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Pathophysiological basis of cardiovascular disease and depression: a chicken-and-egg dilemma

Overview of attention for article published in Revista Brasileira de Psiquiatria, July 2010
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Title
Pathophysiological basis of cardiovascular disease and depression: a chicken-and-egg dilemma
Published in
Revista Brasileira de Psiquiatria, July 2010
DOI 10.1590/s1516-44462010000200015
Pubmed ID
Authors

Gilberto Paz-Filho, Julio Licinio, Ma-Li Wong

Abstract

To describe the pathophysiological basis linking cardiovascular disease (CVD) and depression; to discuss the causal relationship between them, and to review the effects of antidepressant treatment on cardiovascular disease. A review of the literature based on the PubMed database. Depression and cardiovascular disease are both highly prevalent. Several studies have shown that the two are closely related. They share common pathophysiological etiologies or co-morbidities, such as alterations in the hypothalamic-pituitary axis, cardiac rhythm disturbances, and hemorheologic, inflammatory and serotoninergic changes. Furthermore, antidepressant treatment is associated with worse cardiac outcomes (in case of tricyclics), which are not observed with selective serotonin reuptake inhibitors. Although there is a strong association between depression and cardiovascular disease, it is still unclear whether depression is actually a causal factor for CVD, or is a mere consequence, or whether both conditions share a common pathophysiological etiology. Nevertheless, both conditions must be treated concomitantly. Drugs other than tricyclics must be used, when needed, to treat the underlying depression and not as mere prophylactic of cardiac outcomes.

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The data shown below were collected from the profile of 1 X user who shared this research output. Click here to find out more about how the information was compiled.
Mendeley readers

Mendeley readers

The data shown below were compiled from readership statistics for 57 Mendeley readers of this research output. Click here to see the associated Mendeley record.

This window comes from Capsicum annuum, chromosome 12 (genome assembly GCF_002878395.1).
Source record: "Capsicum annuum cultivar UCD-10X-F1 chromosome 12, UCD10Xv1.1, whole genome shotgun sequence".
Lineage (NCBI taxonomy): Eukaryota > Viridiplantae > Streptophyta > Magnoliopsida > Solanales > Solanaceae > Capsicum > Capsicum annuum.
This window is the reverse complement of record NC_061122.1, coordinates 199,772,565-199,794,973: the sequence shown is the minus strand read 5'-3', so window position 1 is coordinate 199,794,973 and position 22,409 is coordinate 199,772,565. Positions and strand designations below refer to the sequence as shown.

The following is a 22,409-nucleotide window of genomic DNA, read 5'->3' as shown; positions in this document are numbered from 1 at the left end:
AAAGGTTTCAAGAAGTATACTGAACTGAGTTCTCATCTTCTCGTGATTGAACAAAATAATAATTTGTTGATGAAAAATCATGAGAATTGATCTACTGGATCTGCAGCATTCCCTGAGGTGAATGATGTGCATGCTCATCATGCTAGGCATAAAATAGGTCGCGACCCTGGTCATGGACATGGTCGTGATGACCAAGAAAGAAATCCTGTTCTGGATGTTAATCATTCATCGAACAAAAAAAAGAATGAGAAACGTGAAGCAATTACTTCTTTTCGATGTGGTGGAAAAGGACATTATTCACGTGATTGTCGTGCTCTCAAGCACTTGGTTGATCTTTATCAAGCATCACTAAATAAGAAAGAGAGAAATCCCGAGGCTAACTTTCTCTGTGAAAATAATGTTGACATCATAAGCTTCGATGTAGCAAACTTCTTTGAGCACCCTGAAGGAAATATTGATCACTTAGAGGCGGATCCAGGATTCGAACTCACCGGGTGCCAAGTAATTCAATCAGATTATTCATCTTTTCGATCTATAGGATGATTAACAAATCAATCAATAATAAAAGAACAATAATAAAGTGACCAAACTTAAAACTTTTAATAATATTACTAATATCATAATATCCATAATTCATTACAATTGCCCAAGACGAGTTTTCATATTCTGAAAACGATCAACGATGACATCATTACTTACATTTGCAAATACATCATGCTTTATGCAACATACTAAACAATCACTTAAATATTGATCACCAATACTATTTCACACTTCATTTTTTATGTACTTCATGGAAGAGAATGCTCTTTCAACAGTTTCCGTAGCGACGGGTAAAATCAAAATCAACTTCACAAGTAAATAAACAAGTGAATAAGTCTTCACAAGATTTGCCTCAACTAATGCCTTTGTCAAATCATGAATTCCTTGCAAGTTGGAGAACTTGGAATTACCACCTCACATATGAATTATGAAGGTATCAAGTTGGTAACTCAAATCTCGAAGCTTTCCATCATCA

Geographical breakdown

Country Count As %
Unknown 57 100%

Demographic breakdown

Readers by professional status Count As %
Researcher 9 16%
Student > Doctoral Student 7 12%
Student > Bachelor 6 11%
Student > Ph. D. Student 5 9%
Student > Master 4 7%
Other 11 19%
Unknown 15 26%
Readers by discipline Count As %
Medicine and Dentistry 17 30%
Agricultural and Biological Sciences 7 12%
Psychology 4 7%
Nursing and Health Professions 4 7%
Social Sciences 3 5%
Other 7 12%
Unknown 15 26%
Attention Score in Context

Attention Score in Context

This research output has an Altmetric Attention Score of 1. This is our high-level measure of the quality and quantity of online attention that it has received. This Attention Score, as well as the ranking and number of research outputs shown below, was calculated when the research output was last mentioned on 19 May 2015.
All research outputs
#17,836,891
of 26,128,906 outputs
Outputs from Revista Brasileira de Psiquiatria
#538
of 915 outputs
Outputs of similar age
#88,703
of 108,136 outputs
Outputs of similar age from Revista Brasileira de Psiquiatria
#11
of 15 outputs
Altmetric has tracked 26,128,906 research outputs across all sources so far. This one is in the 21st percentile – i.e., 21% of other outputs scored the same or lower than it.
So far Altmetric has tracked 915 research outputs from this source. They typically receive a little more attention than average, with a mean Attention Score of 6.9. This one is in the 25th percentile – i.e., 25% of its peers scored the same or lower than it.
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We're also able to compare this research output to 15 others from the same source and published within six weeks on either side of this one. This one is in the 20th percentile – i.e., 20% of its contemporaries scored the same or lower than it.